If you have a small accident or a small possession is stolen, then think very carefully before making a claim on your insurance. If the damage isn’t urgent, then evaluate the impact that a claim may have on your insurance premiums which you'll have to pay from thereon. Also ensure that you carefully read the terms and conditions of any documents you receive before signing, checking that you are covered for everything. Also make sure that you are following the terms of your cover in case you do need to make a claim so your inusrance company can not refuse to pay out because you've not met a certain condition.

If you’re living in a house with a number of other people, you should each have your own insurance policy. You should check that your paperwork is all up to date and that it is located in a safe place.

Hopefully, you’ll never have to make a claim!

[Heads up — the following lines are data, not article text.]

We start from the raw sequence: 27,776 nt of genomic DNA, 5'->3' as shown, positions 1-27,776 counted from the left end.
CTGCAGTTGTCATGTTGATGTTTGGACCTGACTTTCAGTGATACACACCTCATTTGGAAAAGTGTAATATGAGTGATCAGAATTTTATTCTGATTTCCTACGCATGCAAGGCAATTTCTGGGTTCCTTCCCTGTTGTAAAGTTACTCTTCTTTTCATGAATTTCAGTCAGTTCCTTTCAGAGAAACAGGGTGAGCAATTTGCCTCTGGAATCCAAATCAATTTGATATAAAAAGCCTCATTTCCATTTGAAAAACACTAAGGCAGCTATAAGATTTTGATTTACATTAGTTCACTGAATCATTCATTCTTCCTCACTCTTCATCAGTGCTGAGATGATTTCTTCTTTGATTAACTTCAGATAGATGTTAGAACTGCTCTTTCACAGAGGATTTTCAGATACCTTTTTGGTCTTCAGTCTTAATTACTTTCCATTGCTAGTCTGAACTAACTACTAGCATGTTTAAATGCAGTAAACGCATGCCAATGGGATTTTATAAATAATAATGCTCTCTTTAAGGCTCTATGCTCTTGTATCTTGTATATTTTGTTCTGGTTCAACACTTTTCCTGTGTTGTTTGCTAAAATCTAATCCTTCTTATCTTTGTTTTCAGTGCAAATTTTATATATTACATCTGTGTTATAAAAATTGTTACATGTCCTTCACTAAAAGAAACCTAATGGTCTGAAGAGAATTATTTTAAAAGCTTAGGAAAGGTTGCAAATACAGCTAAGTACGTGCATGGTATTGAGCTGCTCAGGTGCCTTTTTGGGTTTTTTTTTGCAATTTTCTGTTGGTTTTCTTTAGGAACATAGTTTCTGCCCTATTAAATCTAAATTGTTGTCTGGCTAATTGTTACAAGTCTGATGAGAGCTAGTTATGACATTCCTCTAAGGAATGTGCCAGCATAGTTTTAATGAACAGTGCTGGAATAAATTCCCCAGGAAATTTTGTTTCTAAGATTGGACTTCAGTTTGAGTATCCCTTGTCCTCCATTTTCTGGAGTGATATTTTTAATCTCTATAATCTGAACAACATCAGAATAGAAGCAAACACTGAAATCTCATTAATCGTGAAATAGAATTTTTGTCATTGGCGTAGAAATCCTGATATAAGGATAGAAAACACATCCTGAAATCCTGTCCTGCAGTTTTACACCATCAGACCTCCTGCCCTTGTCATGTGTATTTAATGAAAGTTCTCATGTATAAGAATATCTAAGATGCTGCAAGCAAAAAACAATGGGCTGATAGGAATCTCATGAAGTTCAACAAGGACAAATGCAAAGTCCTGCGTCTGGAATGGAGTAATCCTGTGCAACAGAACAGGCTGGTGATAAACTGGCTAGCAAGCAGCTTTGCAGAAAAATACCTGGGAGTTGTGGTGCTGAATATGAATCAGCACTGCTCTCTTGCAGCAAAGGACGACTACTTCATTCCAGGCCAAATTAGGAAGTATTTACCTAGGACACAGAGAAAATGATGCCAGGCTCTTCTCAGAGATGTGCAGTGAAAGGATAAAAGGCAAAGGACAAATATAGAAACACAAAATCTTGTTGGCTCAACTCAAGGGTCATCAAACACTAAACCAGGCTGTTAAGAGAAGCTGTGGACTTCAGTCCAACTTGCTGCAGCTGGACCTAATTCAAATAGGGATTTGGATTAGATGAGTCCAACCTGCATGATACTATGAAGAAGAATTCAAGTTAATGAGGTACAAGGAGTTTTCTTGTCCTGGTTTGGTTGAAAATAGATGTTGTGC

Start your journey to studying in the UK - browse popular and highly ranked institutions, read guides and search for courses in the UK.


Read more:

'The British higher education system...simplified'

'Tuition fees in the UK'

'Applying to study in the UK'

'Applying for a UK student visa'

'Student accommodation in the UK'


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About Author

Health and insurance in the UK

Paul Ellett is the editor for Hotcourses Abroad. His role is to plan, produce and share editorial, videos, infographics, eBooks and any other content to inform prospective and current international students about their study abroad experience. When he's not thinking about student visas in Sweden and application deadlines, Paul is an avid fan of comedy podcasts and Nicolas Cage films.